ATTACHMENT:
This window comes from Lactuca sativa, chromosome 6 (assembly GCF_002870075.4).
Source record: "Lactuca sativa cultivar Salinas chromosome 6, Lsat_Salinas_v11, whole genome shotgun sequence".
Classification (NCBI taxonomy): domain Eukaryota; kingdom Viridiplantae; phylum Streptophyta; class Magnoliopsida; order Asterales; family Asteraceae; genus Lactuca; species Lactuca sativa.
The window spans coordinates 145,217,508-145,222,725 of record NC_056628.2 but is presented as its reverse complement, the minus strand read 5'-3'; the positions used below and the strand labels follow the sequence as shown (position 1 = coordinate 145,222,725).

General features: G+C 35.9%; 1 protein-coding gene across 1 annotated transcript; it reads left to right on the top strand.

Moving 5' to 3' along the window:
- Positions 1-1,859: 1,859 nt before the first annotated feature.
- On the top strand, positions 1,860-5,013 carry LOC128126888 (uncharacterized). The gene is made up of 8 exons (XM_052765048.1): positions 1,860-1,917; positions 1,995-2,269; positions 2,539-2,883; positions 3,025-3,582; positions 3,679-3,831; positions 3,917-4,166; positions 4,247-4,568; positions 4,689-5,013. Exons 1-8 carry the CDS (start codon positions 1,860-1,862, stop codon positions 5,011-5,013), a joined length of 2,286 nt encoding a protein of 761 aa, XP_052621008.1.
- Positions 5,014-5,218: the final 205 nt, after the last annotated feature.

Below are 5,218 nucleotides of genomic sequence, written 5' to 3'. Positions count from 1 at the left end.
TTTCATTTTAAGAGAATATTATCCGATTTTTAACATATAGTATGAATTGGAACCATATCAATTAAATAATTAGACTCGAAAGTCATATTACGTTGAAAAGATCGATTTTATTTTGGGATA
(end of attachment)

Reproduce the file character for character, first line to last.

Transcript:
This window comes from Lactuca sativa, chromosome 6 (assembly GCF_002870075.4).
Source record: "Lactuca sativa cultivar Salinas chromosome 6, Lsat_Salinas_v11, whole genome shotgun sequence".
Classification (NCBI taxonomy): domain Eukaryota; kingdom Viridiplantae; phylum Streptophyta; class Magnoliopsida; order Asterales; family Asteraceae; genus Lactuca; species Lactuca sativa.
The window spans coordinates 145,217,508-145,222,725 of record NC_056628.2 but is presented as its reverse complement, the minus strand read 5'-3'; the positions used below and the strand labels follow the sequence as shown (position 1 = coordinate 145,222,725).

General features: G+C 35.9%; 1 protein-coding gene across 1 annotated transcript; it reads left to right on the top strand.

Moving 5' to 3' along the window:
- Positions 1-1,859: 1,859 nt before the first annotated feature.
- On the top strand, positions 1,860-5,013 carry LOC128126888 (uncharacterized). The gene is made up of 8 exons (XM_052765048.1): positions 1,860-1,917; positions 1,995-2,269; positions 2,539-2,883; positions 3,025-3,582; positions 3,679-3,831; positions 3,917-4,166; positions 4,247-4,568; positions 4,689-5,013. Exons 1-8 carry the CDS (start codon positions 1,860-1,862, stop codon positions 5,011-5,013), a joined length of 2,286 nt encoding a protein of 761 aa, XP_052621008.1.
- Positions 5,014-5,218: the final 205 nt, after the last annotated feature.

Below are 5,218 nucleotides of genomic sequence, written 5' to 3'. Positions count from 1 at the left end.
TTTCATTTTAAGAGAATATTATCCGATTTTTAACATATAGTATGAATTGGAACCATATCAATTAAATAATTAGACTCGAAAGTCATATTACGTTGAAAAGATCGATTTTATTTTGGGATA